Madagascar opposition says mediation efforts failed


International mediation efforts to end a two-year-old political crisis in Madagascar have failed, the Indian Ocean island’s three main opposition parties says. Speaking for the opposition groups, former leader Marc Ravalomanana, who stepped down under pressure from street protests and parts of the military in 2009, denounced a regionally backed plan to break the deadlock as flawed.

On Wednesday, President Andry Rajoelina re-appointed General Camille Vital prime minister, a move that infuriated his political rivals on the two-year anniversary of Rajoelina’s power grab. The three opposition parties had not signed up to the road map from the Southern African Development Community (SADC) that proposes Rajoelina stay in power until free and fair elections are held.

However, Ravalomanana’s group had said it would support the mediation if jobs in the government and the electoral commission were shared out fairly. “He has flagrantly ignored that requirement by reappointing his closest politcal ally,” Ravalomanana said in a statement from South Africa where he is exiled.

However, some political analysts said international support appeared to be growing for Rajoelina, Africa’s youngest leader, particularly after November’s successful constitutional referendum in which turnout was more than 50 percent. “Although the main (opposition) groups are furious at this time, I expect them to give in, sooner or later, as there seems to be growing consensus externally that Rajoelina is doing the right thing,” said Lydie Boka of the France-based risk consultancy group StrategiCo.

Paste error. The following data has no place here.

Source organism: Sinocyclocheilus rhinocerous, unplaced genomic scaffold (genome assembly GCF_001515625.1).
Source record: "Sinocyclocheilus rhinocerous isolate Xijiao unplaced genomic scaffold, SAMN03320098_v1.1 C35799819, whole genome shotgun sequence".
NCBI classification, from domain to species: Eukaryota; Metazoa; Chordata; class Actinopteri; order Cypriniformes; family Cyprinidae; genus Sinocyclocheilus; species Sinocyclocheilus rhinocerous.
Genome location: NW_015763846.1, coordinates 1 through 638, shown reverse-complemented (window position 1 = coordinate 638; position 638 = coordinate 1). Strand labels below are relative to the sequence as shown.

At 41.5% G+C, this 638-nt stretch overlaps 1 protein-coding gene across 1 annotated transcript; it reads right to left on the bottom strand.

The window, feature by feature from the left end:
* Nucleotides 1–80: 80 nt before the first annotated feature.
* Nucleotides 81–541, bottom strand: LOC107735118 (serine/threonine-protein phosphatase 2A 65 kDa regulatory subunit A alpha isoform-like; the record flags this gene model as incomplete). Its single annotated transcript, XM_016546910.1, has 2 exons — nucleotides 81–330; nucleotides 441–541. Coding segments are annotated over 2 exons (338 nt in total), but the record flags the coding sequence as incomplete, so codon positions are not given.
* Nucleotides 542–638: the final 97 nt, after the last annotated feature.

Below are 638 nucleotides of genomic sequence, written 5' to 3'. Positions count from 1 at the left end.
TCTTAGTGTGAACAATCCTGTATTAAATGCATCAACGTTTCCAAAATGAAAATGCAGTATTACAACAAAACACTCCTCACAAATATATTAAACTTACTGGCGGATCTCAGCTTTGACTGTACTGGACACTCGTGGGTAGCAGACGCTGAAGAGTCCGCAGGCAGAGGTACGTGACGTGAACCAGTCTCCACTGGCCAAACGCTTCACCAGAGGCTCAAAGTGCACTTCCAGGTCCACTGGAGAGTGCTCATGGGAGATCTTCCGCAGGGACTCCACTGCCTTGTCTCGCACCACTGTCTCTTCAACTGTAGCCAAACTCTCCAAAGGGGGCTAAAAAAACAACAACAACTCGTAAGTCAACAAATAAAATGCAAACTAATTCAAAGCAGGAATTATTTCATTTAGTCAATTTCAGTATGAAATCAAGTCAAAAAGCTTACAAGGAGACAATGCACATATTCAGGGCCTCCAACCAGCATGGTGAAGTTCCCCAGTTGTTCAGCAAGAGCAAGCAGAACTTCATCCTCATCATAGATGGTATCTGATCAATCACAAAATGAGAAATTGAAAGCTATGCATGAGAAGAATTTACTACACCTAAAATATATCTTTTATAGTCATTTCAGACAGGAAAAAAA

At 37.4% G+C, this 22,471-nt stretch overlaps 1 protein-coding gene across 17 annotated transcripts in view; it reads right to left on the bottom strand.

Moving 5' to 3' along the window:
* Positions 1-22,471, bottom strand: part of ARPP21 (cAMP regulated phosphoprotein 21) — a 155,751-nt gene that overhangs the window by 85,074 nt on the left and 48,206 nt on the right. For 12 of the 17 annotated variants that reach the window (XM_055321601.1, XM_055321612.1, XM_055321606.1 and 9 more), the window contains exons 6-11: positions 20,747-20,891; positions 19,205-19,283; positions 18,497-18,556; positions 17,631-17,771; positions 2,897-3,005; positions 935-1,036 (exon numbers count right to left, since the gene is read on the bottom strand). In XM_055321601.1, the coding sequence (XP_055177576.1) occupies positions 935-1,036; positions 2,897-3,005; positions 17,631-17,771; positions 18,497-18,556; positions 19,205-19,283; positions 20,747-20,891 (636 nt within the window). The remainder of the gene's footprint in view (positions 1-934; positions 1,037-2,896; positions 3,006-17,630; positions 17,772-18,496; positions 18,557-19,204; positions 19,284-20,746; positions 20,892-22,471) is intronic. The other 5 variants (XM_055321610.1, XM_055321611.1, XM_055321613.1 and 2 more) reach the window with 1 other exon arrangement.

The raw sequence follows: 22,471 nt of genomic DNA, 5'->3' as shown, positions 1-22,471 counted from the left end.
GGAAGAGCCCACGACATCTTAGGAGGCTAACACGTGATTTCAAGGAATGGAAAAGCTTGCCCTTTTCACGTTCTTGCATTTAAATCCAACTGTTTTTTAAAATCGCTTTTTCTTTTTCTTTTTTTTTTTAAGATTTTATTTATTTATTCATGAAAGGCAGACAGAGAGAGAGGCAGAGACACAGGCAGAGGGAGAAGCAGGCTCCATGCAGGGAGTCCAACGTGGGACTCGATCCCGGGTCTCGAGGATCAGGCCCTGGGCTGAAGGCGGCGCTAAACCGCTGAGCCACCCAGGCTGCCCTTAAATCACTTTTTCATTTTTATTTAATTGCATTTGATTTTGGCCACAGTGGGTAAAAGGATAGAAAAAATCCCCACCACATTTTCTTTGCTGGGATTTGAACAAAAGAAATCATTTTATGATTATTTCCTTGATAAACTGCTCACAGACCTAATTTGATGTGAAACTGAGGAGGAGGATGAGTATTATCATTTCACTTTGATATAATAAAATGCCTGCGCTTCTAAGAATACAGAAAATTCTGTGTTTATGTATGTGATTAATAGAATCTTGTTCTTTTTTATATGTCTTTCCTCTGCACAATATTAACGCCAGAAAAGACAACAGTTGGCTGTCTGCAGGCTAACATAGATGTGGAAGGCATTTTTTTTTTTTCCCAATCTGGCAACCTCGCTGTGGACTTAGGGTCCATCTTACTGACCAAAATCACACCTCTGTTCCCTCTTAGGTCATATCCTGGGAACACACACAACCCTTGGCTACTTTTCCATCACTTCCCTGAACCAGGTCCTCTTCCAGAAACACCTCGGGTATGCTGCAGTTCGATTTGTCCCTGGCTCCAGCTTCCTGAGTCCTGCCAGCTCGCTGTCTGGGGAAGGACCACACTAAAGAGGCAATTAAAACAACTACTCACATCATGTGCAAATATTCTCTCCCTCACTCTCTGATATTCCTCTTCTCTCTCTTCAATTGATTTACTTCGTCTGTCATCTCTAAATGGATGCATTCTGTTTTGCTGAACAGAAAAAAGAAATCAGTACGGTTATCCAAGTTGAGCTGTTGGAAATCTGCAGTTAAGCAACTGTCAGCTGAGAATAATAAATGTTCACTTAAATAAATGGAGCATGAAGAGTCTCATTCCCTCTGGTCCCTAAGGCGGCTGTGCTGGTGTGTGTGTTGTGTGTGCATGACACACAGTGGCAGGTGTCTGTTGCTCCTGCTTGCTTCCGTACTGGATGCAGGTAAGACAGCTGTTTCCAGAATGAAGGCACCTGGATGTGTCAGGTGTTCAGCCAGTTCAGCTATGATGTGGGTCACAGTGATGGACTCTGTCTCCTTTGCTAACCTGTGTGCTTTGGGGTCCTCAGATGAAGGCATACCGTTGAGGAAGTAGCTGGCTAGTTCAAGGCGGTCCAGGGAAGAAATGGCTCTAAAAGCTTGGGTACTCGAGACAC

The latest road map out of the crisis came after SADC, which had stood firmly behind Ravalomanana in the months after his overthrow, shifted its stance and swung behind France which has always been more sympathetic to Rajoelina.
“We cannot believe that unilateral, illegal actions by the regime continue without SADC or international intervention,” Ravalomanana said.